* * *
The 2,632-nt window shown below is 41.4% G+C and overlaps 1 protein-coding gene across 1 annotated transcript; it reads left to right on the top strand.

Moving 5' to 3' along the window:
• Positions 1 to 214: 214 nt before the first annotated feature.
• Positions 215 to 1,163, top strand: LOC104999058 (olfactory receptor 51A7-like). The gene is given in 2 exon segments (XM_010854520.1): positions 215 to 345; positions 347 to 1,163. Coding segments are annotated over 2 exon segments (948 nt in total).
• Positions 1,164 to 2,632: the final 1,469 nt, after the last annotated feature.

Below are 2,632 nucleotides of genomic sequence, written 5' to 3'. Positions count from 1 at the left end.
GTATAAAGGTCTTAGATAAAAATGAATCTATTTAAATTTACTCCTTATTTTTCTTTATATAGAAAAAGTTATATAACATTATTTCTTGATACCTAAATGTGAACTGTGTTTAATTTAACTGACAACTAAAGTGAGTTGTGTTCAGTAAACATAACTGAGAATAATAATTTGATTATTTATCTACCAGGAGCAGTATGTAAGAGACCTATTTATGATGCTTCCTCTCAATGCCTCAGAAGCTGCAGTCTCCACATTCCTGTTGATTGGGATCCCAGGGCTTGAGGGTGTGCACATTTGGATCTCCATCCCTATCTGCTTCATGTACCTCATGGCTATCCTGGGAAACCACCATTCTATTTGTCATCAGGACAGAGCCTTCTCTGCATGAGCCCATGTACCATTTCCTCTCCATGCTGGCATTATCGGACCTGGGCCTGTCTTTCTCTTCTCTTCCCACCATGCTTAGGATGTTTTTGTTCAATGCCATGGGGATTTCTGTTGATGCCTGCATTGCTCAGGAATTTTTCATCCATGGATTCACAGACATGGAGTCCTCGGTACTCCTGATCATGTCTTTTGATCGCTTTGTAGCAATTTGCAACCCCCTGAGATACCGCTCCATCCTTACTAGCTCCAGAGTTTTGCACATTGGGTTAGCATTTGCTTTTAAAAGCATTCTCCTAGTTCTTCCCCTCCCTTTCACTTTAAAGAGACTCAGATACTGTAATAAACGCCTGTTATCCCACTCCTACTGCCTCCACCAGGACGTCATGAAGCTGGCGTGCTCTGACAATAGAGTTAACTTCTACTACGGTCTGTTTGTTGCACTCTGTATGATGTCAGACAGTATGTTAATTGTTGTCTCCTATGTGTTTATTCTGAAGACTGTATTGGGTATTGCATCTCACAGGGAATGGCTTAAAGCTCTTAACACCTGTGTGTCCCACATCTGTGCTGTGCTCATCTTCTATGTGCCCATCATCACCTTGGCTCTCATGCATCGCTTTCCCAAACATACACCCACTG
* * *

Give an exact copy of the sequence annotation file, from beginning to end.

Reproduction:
The 2,632-nt window shown below is 41.4% G+C and overlaps 1 protein-coding gene across 1 annotated transcript; it reads left to right on the top strand.

Moving 5' to 3' along the window:
• Positions 1 to 214: 214 nt before the first annotated feature.
• Positions 215 to 1,163, top strand: LOC104999058 (olfactory receptor 51A7-like). The gene is given in 2 exon segments (XM_010854520.1): positions 215 to 345; positions 347 to 1,163. Coding segments are annotated over 2 exon segments (948 nt in total).
• Positions 1,164 to 2,632: the final 1,469 nt, after the last annotated feature.

Below are 2,632 nucleotides of genomic sequence, written 5' to 3'. Positions count from 1 at the left end.
GTATAAAGGTCTTAGATAAAAATGAATCTATTTAAATTTACTCCTTATTTTTCTTTATATAGAAAAAGTTATATAACATTATTTCTTGATACCTAAATGTGAACTGTGTTTAATTTAACTGACAACTAAAGTGAGTTGTGTTCAGTAAACATAACTGAGAATAATAATTTGATTATTTATCTACCAGGAGCAGTATGTAAGAGACCTATTTATGATGCTTCCTCTCAATGCCTCAGAAGCTGCAGTCTCCACATTCCTGTTGATTGGGATCCCAGGGCTTGAGGGTGTGCACATTTGGATCTCCATCCCTATCTGCTTCATGTACCTCATGGCTATCCTGGGAAACCACCATTCTATTTGTCATCAGGACAGAGCCTTCTCTGCATGAGCCCATGTACCATTTCCTCTCCATGCTGGCATTATCGGACCTGGGCCTGTCTTTCTCTTCTCTTCCCACCATGCTTAGGATGTTTTTGTTCAATGCCATGGGGATTTCTGTTGATGCCTGCATTGCTCAGGAATTTTTCATCCATGGATTCACAGACATGGAGTCCTCGGTACTCCTGATCATGTCTTTTGATCGCTTTGTAGCAATTTGCAACCCCCTGAGATACCGCTCCATCCTTACTAGCTCCAGAGTTTTGCACATTGGGTTAGCATTTGCTTTTAAAAGCATTCTCCTAGTTCTTCCCCTCCCTTTCACTTTAAAGAGACTCAGATACTGTAATAAACGCCTGTTATCCCACTCCTACTGCCTCCACCAGGACGTCATGAAGCTGGCGTGCTCTGACAATAGAGTTAACTTCTACTACGGTCTGTTTGTTGCACTCTGTATGATGTCAGACAGTATGTTAATTGTTGTCTCCTATGTGTTTATTCTGAAGACTGTATTGGGTATTGCATCTCACAGGGAATGGCTTAAAGCTCTTAACACCTGTGTGTCCCACATCTGTGCTGTGCTCATCTTCTATGTGCCCATCATCACCTTGGCTCTCATGCATCGCTTTCCCAAACATACACCCACTG